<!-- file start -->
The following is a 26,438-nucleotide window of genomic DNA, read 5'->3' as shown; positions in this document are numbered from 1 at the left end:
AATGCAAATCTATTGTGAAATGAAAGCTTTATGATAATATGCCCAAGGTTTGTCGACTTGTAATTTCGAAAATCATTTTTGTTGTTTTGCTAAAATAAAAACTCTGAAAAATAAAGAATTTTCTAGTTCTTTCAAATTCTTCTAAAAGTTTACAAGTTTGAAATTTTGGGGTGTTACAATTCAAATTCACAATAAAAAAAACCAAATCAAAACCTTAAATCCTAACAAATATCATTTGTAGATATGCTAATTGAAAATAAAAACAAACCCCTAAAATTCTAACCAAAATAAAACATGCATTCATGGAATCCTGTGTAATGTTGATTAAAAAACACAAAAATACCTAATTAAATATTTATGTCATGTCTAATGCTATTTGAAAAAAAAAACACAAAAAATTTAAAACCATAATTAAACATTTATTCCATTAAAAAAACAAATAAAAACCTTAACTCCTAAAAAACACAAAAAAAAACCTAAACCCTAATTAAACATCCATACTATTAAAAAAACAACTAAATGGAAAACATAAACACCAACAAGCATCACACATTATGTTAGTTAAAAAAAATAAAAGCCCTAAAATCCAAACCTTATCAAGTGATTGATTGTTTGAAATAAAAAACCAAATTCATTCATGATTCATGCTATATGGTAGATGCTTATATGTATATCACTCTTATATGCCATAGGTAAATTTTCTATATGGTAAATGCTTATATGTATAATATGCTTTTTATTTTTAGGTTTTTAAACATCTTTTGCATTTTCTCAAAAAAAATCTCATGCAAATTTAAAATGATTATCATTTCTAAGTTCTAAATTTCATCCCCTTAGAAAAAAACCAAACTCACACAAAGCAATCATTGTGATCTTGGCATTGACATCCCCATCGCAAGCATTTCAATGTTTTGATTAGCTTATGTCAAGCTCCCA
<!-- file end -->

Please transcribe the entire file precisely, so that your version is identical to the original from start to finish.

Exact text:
The following is a 26,438-nucleotide window of genomic DNA, read 5'->3' as shown; positions in this document are numbered from 1 at the left end:
AATGCAAATCTATTGTGAAATGAAAGCTTTATGATAATATGCCCAAGGTTTGTCGACTTGTAATTTCGAAAATCATTTTTGTTGTTTTGCTAAAATAAAAACTCTGAAAAATAAAGAATTTTCTAGTTCTTTCAAATTCTTCTAAAAGTTTACAAGTTTGAAATTTTGGGGTGTTACAATTCAAATTCACAATAAAAAAAACCAAATCAAAACCTTAAATCCTAACAAATATCATTTGTAGATATGCTAATTGAAAATAAAAACAAACCCCTAAAATTCTAACCAAAATAAAACATGCATTCATGGAATCCTGTGTAATGTTGATTAAAAAACACAAAAATACCTAATTAAATATTTATGTCATGTCTAATGCTATTTGAAAAAAAAAACACAAAAAATTTAAAACCATAATTAAACATTTATTCCATTAAAAAAACAAATAAAAACCTTAACTCCTAAAAAACACAAAAAAAAACCTAAACCCTAATTAAACATCCATACTATTAAAAAAACAACTAAATGGAAAACATAAACACCAACAAGCATCACACATTATGTTAGTTAAAAAAAATAAAAGCCCTAAAATCCAAACCTTATCAAGTGATTGATTGTTTGAAATAAAAAACCAAATTCATTCATGATTCATGCTATATGGTAGATGCTTATATGTATATCACTCTTATATGCCATAGGTAAATTTTCTATATGGTAAATGCTTATATGTATAATATGCTTTTTATTTTTAGGTTTTTAAACATCTTTTGCATTTTCTCAAAAAAAATCTCATGCAAATTTAAAATGATTATCATTTCTAAGTTCTAAATTTCATCCCCTTAGAAAAAAACCAAACTCACACAAAGCAATCATTGTGATCTTGGCATTGACATCCCCATCGCAAGCATTTCAATGTTTTGATTAGCTTATGTCAAGCTCCCA